ROCK HILL, S.C. (March 15, 2016) – Defending Prototype Challenge champions CORE autosport are on a mission to rebound at Sebring International Raceway after exiting the season opener at Daytona early.
CORE has experienced plenty of success at the Mobil 1 12 Hours of Sebring fueled by Fresh from Florida, including a second-place finish last year and wins in 2012 and 2014.
This week, CORE and the rest of the PC teams come into Sebring with an engine and electronics upgrade. The Chevrolet LS3 engine is now 25lbs lighter thanks to a new crank and rod, while the car’s electronics are now controlled via a Motec system that provides predictive lap times, live telemetry and traction control.
All these enhancements will serve Jon Bennett, Colin Braun and Mark Wilkins well on the notoriously challenging 3.4-mile Sebring circuit, which is partially made up of old concrete airport runways. The multiple surfaces and bumps make the track very physically demanding on the drivers.
• CORE autosport has finished on the Sebring podium six times including wins in 2012 and 2014.
• Bennett has made five starts at Sebring, finishing on the podium in 2011, 2012 and 2014.
• Braun has made six starts at Sebring, finishing on the podium in 2012 and 2014. He was the PC polesitter in 2013.
• Wilkins has made two starts at Sebring and won in his debut in 2010. Jeff Braun was the engineer for that victory.
• CORE autosport welcomes new associate sponsor Micro Waterjet LLC, a world leader in contract manufacturing of precision components using proprietary cutting technology. Their micron-precise process harnesses the power of a high-pressure stream of water applied with finer-than-pinpoint accuracy.
“I am extremely happy with our new package on the PC cars. The improvements will bring our class into alignment with the other classes in the WeatherTech Championship. While I felt the PC car was certainly drivable in its previous configuration, it was not compatible with the other traction control assisted classes on cold tires or in the rain. The new Motec electronics and real-time telemetry will certainly be appreciated as the season progresses.
“Traction control is a new experience for me. I had a short exposure to our new system during its development phase at the last Sebring test. Drake DeVore from Motec did an amazing job fine-tuning the parameters to match the PC car. I began to trust the new system toward the end of our test. I am sure that a new driving style will emerge and some hard wired ‘catch’ reflexes will need to be suppressed. I am looking forward to adapting to this new technology.
“Predictive lap times can be a double-edged sword depending on the driver’s personality. I have lived without predictive lap times since I left IMSA Lites. For me, predictive lap times can be a distraction. It takes some discipline to use predictive lap times and not be taunted into over driving.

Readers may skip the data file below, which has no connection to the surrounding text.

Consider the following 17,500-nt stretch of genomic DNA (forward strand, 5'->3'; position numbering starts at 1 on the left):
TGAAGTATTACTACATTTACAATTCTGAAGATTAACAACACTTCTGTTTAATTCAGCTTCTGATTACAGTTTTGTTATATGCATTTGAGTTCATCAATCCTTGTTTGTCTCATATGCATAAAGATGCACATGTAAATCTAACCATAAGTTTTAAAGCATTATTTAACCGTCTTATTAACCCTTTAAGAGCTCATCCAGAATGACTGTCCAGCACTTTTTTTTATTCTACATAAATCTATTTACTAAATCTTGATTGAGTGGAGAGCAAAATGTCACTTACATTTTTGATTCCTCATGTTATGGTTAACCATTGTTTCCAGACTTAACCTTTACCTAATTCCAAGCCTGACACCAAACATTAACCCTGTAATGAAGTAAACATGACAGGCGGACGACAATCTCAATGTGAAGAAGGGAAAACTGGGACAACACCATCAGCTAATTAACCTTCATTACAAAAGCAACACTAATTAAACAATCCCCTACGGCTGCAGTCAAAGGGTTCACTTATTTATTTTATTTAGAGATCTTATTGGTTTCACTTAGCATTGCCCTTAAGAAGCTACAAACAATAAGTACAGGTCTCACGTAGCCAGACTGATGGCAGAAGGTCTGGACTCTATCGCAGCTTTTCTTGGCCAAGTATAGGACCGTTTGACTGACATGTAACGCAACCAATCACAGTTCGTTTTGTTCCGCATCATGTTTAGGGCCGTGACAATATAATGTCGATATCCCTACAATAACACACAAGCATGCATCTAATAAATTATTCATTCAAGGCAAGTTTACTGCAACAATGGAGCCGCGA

“Certainly, we will match the traffic much better on cold tires and in the rain. In normal competition, the new enhancements will make the PC car a bit faster and easier to drive quickly. How each team and driver adapts over the next few races will be interesting to watch.”
– Jon Bennett
“We have a lot of different bits on the car from an electronics standpoint and the engine package has changed a bit. We spent some time doing a bit of development work at the winter test and we’re really excited about the new stuff. It’s a great step forward for the car and maybe it’ll re-excite people about the class.
“I know myself, Jon and Mark all enjoy driving at Sebring. I think the bumps present a good challenge and are what makes Sebring fun and interesting. The track surface is what makes it an iconic and historic track; it’s what makes Sebring, Sebring.
“How the traction control will handle the bumpiness is something we’re still as a team and as a class trying to understand. I don’t think we know quite enough about that aspect of it yet. It should make it easier not to spin the tires over the bumps, which will be helpful, especially on cold tires.
“I think traffic will be a bit easier too with the traction control and will make it easier for the gentlemen drivers; it’ll help those guys out who struggle with the torque these cars make and on cold tires and restarts. It’s a good step foreword for the series, because up to now we’ve been the only class without traction control, which makes those situations extremely challenging.”
– Colin Braun
“After Daytona, I was very excited to experience the changes to the PC car for Sebring. The test allowed us some time to get acquainted with all of the changes and I think they were all positives. The addition of the Motec data system really upgrades the whole electronics package in the car. More data for the drivers to review, a cleaner and crisper display and obviously the addition of traction control is a functional improvement to the car.
“With the new upgrades, the car seemed pretty lively overall. With a bit more of a racier feel. I think it will be a bit easier to get through traffic. Obviously, the addition of traction control may help in this area as well, especially in less than ideal track conditions. As always, using the aero capabilities of the PC and keeping the momentum up is key to navigating slower traffic.
“I think the approach to managing a 12-hour is a touch different than a 24 simply due to the race length. I always find the 12-hour is more intense; perhaps it’s the track being more demanding and less forgiving overall than Daytona. If you fall behind in a 12-hour, it’s harder to make it back up with less time on the clock.”
– Mark Wilkins